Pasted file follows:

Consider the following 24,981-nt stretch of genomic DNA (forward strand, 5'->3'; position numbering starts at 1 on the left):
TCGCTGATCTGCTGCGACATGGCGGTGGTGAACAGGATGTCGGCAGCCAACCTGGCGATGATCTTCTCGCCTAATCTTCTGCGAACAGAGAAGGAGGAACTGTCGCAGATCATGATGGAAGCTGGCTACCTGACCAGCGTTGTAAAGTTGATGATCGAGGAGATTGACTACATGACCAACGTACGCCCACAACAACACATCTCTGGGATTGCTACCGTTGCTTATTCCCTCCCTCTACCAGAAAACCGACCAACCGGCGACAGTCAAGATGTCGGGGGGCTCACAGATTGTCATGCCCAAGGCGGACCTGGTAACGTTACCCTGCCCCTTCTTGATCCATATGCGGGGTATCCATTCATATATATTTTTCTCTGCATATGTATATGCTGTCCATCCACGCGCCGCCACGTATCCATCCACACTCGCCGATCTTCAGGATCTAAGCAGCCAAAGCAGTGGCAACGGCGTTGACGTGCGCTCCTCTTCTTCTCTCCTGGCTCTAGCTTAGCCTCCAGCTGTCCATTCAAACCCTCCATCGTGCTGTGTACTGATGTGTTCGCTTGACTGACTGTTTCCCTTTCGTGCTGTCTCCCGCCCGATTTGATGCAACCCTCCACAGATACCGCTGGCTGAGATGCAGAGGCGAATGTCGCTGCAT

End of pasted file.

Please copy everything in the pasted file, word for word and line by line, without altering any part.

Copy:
Consider the following 24,981-nt stretch of genomic DNA (forward strand, 5'->3'; position numbering starts at 1 on the left):
TCGCTGATCTGCTGCGACATGGCGGTGGTGAACAGGATGTCGGCAGCCAACCTGGCGATGATCTTCTCGCCTAATCTTCTGCGAACAGAGAAGGAGGAACTGTCGCAGATCATGATGGAAGCTGGCTACCTGACCAGCGTTGTAAAGTTGATGATCGAGGAGATTGACTACATGACCAACGTACGCCCACAACAACACATCTCTGGGATTGCTACCGTTGCTTATTCCCTCCCTCTACCAGAAAACCGACCAACCGGCGACAGTCAAGATGTCGGGGGGCTCACAGATTGTCATGCCCAAGGCGGACCTGGTAACGTTACCCTGCCCCTTCTTGATCCATATGCGGGGTATCCATTCATATATATTTTTCTCTGCATATGTATATGCTGTCCATCCACGCGCCGCCACGTATCCATCCACACTCGCCGATCTTCAGGATCTAAGCAGCCAAAGCAGTGGCAACGGCGTTGACGTGCGCTCCTCTTCTTCTCTCCTGGCTCTAGCTTAGCCTCCAGCTGTCCATTCAAACCCTCCATCGTGCTGTGTACTGATGTGTTCGCTTGACTGACTGTTTCCCTTTCGTGCTGTCTCCCGCCCGATTTGATGCAACCCTCCACAGATACCGCTGGCTGAGATGCAGAGGCGAATGTCGCTGCAT